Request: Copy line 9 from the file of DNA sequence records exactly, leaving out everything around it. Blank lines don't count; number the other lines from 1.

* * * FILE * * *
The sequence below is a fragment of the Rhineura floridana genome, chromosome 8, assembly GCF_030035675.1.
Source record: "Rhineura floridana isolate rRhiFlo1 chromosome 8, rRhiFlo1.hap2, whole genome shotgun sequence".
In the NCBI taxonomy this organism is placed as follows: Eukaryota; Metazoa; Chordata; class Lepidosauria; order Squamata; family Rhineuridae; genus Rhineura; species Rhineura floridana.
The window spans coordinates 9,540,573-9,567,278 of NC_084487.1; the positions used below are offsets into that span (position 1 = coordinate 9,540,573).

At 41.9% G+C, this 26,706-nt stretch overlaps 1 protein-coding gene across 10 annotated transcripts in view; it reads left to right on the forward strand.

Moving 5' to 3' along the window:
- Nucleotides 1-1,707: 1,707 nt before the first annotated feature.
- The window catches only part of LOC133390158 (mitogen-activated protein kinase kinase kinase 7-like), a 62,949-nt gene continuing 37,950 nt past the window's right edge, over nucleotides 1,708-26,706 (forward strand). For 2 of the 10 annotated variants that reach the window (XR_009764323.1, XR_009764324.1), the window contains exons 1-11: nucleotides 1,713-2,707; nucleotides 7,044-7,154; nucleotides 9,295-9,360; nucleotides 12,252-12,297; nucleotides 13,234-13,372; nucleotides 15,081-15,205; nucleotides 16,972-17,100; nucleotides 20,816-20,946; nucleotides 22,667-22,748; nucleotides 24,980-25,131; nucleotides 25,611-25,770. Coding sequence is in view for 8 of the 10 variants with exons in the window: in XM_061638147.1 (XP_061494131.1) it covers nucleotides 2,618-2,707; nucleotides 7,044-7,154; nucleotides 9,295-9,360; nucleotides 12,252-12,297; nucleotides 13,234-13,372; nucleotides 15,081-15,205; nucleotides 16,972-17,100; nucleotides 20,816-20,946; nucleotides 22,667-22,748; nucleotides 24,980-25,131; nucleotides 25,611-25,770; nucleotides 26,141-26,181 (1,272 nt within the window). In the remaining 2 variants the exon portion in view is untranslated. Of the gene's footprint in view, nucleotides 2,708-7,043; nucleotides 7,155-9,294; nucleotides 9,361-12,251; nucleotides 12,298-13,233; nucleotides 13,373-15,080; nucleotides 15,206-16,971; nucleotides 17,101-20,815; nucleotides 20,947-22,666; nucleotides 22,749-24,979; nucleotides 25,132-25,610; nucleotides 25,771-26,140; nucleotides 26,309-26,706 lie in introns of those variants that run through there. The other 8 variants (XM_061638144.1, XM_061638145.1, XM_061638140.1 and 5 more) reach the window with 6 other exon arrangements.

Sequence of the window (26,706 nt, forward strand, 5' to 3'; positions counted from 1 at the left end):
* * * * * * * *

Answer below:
Sequence of the window (26,706 nt, forward strand, 5' to 3'; positions counted from 1 at the left end):